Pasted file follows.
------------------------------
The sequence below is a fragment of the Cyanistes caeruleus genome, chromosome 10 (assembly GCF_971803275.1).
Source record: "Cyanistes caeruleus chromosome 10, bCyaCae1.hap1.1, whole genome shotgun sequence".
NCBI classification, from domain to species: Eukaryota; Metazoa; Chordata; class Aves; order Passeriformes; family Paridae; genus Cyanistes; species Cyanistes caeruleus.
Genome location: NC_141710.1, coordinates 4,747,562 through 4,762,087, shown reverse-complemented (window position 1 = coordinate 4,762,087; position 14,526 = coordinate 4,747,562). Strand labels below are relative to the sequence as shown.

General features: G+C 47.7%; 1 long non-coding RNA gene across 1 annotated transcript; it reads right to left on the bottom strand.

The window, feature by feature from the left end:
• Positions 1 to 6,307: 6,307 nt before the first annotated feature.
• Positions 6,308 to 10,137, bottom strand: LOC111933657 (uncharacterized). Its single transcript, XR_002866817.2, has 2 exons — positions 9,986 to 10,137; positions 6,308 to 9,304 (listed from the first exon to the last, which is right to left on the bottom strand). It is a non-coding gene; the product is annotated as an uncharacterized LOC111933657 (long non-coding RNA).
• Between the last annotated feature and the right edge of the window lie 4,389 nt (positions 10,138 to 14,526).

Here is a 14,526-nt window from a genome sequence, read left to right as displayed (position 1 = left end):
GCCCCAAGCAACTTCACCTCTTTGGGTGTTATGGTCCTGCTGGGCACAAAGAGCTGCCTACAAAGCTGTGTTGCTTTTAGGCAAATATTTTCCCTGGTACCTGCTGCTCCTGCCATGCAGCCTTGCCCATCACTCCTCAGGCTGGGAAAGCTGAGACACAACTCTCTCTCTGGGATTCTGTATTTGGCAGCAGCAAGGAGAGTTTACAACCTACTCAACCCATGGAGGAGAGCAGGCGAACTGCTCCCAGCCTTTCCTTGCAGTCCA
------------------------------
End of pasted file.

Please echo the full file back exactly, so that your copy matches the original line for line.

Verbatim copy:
The sequence below is a fragment of the Cyanistes caeruleus genome, chromosome 10 (assembly GCF_971803275.1).
Source record: "Cyanistes caeruleus chromosome 10, bCyaCae1.hap1.1, whole genome shotgun sequence".
NCBI classification, from domain to species: Eukaryota; Metazoa; Chordata; class Aves; order Passeriformes; family Paridae; genus Cyanistes; species Cyanistes caeruleus.
Genome location: NC_141710.1, coordinates 4,747,562 through 4,762,087, shown reverse-complemented (window position 1 = coordinate 4,762,087; position 14,526 = coordinate 4,747,562). Strand labels below are relative to the sequence as shown.

General features: G+C 47.7%; 1 long non-coding RNA gene across 1 annotated transcript; it reads right to left on the bottom strand.

The window, feature by feature from the left end:
• Positions 1 to 6,307: 6,307 nt before the first annotated feature.
• Positions 6,308 to 10,137, bottom strand: LOC111933657 (uncharacterized). Its single transcript, XR_002866817.2, has 2 exons — positions 9,986 to 10,137; positions 6,308 to 9,304 (listed from the first exon to the last, which is right to left on the bottom strand). It is a non-coding gene; the product is annotated as an uncharacterized LOC111933657 (long non-coding RNA).
• Between the last annotated feature and the right edge of the window lie 4,389 nt (positions 10,138 to 14,526).

Here is a 14,526-nt window from a genome sequence, read left to right as displayed (position 1 = left end):
GCCCCAAGCAACTTCACCTCTTTGGGTGTTATGGTCCTGCTGGGCACAAAGAGCTGCCTACAAAGCTGTGTTGCTTTTAGGCAAATATTTTCCCTGGTACCTGCTGCTCCTGCCATGCAGCCTTGCCCATCACTCCTCAGGCTGGGAAAGCTGAGACACAACTCTCTCTCTGGGATTCTGTATTTGGCAGCAGCAAGGAGAGTTTACAACCTACTCAACCCATGGAGGAGAGCAGGCGAACTGCTCCCAGCCTTTCCTTGCAGTCCA